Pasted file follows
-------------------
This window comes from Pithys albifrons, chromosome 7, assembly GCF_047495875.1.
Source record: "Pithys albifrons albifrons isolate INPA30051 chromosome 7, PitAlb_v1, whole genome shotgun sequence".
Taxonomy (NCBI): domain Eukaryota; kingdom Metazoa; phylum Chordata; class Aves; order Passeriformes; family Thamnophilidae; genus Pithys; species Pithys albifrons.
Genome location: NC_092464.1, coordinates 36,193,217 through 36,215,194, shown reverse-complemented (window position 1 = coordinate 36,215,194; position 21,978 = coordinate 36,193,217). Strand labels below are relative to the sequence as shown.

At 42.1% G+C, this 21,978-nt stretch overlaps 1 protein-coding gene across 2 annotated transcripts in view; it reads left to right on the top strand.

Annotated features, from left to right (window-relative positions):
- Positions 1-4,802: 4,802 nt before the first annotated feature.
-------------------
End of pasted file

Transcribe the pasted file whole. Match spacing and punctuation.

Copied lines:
This window comes from Pithys albifrons, chromosome 7, assembly GCF_047495875.1.
Source record: "Pithys albifrons albifrons isolate INPA30051 chromosome 7, PitAlb_v1, whole genome shotgun sequence".
Taxonomy (NCBI): domain Eukaryota; kingdom Metazoa; phylum Chordata; class Aves; order Passeriformes; family Thamnophilidae; genus Pithys; species Pithys albifrons.
Genome location: NC_092464.1, coordinates 36,193,217 through 36,215,194, shown reverse-complemented (window position 1 = coordinate 36,215,194; position 21,978 = coordinate 36,193,217). Strand labels below are relative to the sequence as shown.

At 42.1% G+C, this 21,978-nt stretch overlaps 1 protein-coding gene across 2 annotated transcripts in view; it reads left to right on the top strand.

Annotated features, from left to right (window-relative positions):
- Positions 1-4,802: 4,802 nt before the first annotated feature.